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COVID-19 FAQ

Can we prevent someone from coming into the library if they refuse to wear a mask?

First, it is important to know and understand current Executive Orders regarding maks and face coverings. Right now, Executive Order 202.17 is still in effect which states that all people who can medically tolerate a mask/face covering must wear one in public when social distancing is not possible. Therefore, due to the layout and operations of most library facilities, a mask/face covering would be required to enter. But what about when this Executive Order is rolled back? Libraries should assess their facilities, workflow, and staff health and saftey and then decide whether or not to adopt a temporary Code of Conduct requiring masks/face coverings as well as how this mandate will be enforced. With any new policies, there are considerations regarding patron access. WNYLRC's Ask the Lawyer provides more guidance on this topic and taking the proper steps to serve library communities safely and equitably.

How does our System's response compare to the information recently sent by NYLA?

NYLA released an FAQ document relating to libraries and the COVID-19 outbreak. So far, our actions align fairly well with the guidance they offer. The only alternative perspective that our system holds is in regard to the following passage, "As per Executive Order 202.4, public libraries may have more staff in the facility for onsite projects, but only if social distancing guidelines can be achieved."

While it is true that Public Libraries (Municipal, School District, and Special Legislative District) could be viewed in the context of Executive Order 202.4, our System recommends caution before amending your current practices in a way that would allow staff to report to your building for on-site projects. The spirit of the referenced Executive Order was to ensure essential government services continued to operate during this time. Libraries, to our knowledge, were not discussed when developing this order and it would seem counterproductive to the State's efforts to allow staff to return to the library during this crisis. NYLA does not seem to be directly recommending this action, however, we feel it important to offer this opinion as it may be interpreted that way.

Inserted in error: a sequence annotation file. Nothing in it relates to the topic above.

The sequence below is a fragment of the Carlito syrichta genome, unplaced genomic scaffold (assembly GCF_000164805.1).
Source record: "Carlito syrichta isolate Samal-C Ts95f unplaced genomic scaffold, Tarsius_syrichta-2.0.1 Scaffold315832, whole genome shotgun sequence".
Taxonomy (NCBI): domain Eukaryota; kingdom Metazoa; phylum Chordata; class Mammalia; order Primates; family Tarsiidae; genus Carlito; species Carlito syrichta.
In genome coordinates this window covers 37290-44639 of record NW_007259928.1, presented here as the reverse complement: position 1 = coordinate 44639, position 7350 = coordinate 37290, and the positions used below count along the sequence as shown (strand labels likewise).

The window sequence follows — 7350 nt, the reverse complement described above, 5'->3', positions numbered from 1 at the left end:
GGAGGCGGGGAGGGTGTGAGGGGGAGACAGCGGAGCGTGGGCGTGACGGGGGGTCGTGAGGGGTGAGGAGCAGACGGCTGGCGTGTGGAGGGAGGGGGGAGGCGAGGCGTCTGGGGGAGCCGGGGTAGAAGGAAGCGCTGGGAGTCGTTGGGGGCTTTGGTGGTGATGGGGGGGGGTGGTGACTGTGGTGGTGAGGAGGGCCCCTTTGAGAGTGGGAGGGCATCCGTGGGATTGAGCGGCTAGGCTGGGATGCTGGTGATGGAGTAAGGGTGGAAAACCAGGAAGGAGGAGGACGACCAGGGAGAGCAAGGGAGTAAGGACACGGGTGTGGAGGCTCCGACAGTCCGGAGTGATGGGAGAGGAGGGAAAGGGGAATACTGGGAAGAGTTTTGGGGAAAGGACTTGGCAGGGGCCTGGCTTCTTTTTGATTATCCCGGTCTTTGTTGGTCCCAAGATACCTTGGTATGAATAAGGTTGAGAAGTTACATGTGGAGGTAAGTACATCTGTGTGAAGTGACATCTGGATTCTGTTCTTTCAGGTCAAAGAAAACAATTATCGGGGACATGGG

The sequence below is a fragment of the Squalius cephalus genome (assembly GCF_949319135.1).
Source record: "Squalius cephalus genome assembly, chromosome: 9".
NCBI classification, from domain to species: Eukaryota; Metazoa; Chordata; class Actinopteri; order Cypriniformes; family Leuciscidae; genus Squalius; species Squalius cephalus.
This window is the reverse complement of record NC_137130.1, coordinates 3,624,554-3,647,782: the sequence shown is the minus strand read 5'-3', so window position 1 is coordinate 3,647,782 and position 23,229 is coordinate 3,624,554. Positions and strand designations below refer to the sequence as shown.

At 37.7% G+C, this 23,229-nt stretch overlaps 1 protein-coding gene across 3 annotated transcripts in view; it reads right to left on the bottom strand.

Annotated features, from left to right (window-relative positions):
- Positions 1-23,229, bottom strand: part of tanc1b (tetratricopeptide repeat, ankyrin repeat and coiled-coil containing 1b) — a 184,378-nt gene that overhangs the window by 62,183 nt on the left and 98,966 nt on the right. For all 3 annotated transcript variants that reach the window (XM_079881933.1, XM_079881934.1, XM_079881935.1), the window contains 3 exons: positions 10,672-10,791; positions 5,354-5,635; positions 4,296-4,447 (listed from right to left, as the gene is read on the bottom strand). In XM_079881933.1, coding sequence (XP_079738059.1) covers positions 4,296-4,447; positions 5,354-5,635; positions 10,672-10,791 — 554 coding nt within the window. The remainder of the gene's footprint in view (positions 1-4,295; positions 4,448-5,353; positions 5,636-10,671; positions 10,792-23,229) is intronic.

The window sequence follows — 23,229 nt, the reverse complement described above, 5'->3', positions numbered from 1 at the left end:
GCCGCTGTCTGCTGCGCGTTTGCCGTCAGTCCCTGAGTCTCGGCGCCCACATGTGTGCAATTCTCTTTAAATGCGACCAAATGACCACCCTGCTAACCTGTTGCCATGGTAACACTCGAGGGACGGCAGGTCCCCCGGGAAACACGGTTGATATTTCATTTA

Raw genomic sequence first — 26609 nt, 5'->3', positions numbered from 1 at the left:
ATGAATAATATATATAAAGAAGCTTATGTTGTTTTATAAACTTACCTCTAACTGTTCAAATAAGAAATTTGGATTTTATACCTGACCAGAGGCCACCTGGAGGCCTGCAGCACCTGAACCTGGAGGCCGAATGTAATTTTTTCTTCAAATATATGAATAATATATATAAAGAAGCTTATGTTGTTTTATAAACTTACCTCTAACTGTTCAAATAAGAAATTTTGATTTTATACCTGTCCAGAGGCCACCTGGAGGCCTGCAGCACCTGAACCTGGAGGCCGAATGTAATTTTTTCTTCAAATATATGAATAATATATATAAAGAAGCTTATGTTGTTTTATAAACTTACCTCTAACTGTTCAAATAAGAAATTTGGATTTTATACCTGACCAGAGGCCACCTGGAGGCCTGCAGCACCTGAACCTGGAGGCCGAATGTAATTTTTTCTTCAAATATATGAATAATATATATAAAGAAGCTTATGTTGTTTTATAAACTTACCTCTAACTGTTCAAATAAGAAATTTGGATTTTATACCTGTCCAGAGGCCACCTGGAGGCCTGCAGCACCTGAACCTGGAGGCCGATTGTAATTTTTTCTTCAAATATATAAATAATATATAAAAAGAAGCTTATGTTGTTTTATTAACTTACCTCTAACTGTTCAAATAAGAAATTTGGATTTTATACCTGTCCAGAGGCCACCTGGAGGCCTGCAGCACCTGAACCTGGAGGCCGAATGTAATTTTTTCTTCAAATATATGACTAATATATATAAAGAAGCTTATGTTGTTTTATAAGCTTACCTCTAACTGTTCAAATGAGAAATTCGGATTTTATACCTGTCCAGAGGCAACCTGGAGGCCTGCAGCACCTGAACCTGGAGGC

What if a vulnerable employee is concerned about returning to work after NY Pause is rolled back?

In keeping in line with the CDC’s recommendations, employers should be as flexible as possible with their sick leave and/or other time off policies. If the employee is considered to be at high risk of severe complications related to contracting COVID-19, there may be an obligation to accommodate if there is some objective evidence(ex: known conditions like chronic heart disease, lung disease, kidney disease, or diabetes) where contraction creates risk of imminent death or serious complications. If you don’t have “objective evidence," it may be worth requesting documentation from the employee’s health care provider which would support the need for the employee to be self-quarantined. This should be treated as any other accommodation request, and your normal process for these requests should be followed. General fear of contracting the virus does not equate to a medical condition that would require an accommodation.

You may wish to consider if the position would be suitable for a work from home arrangement or if the employee has time off that can be applied to the absence. If you can establish that there is no basis for any exposure to the disease and the employee is non-exempt, they do not have to be paid during the time period they refuse to work. Exempt employees must be paid according to the salary basis requirements under federal and state law. However, if an exempt employee performs no work for an entire workweek or if they have exhausted their paid time off, their salary may be reduced for whole day absences. Please note employees should not be disciplined for refusing to work if they believe that there is a risk of infection because making such a complaint may be a protected activity.

These two templates can be used to request documentation from a health care provider:
Reasonable Accommodation Letter Template
Reasonable Accommodation Request Form

What if someone on my staff is diagnosed with COVID-19?

In the event that a library staff member tests positive for COVID-19, contact your county health department for guidance on next steps. Confidentiality of medical information for staff members should be observed in this situation. Visit the NYS Division of Human Rights to learn more about safeguarding employee rights.

Can my library apply for FEMA funding to cover the cost of PPE and other supplies?

Under the President's major disaster declaration for NY, eligible expenditures for activities conducted on or after January 20th related to the COVID-19 pulblic health crisis can be submitted to FEMA for reimbursement. This includes PPE and related equipment. Local governments, school districts, and certain non-profits are eligable to apply. The minimum threshold for applying is $3300. More information can be found in these slides and on the FEMA website.

I heard libraries were included in the CARES Act. Will we get a check?

The $2 trillion dollar CARES Act includes $50 million for IMLS (Institute of Museum and Library Services) to support digital inclusion projects through grants (American Libraries: Federal Relief Package Supports Libraries). Resources highlighted here are directly related to libraries. More information to come.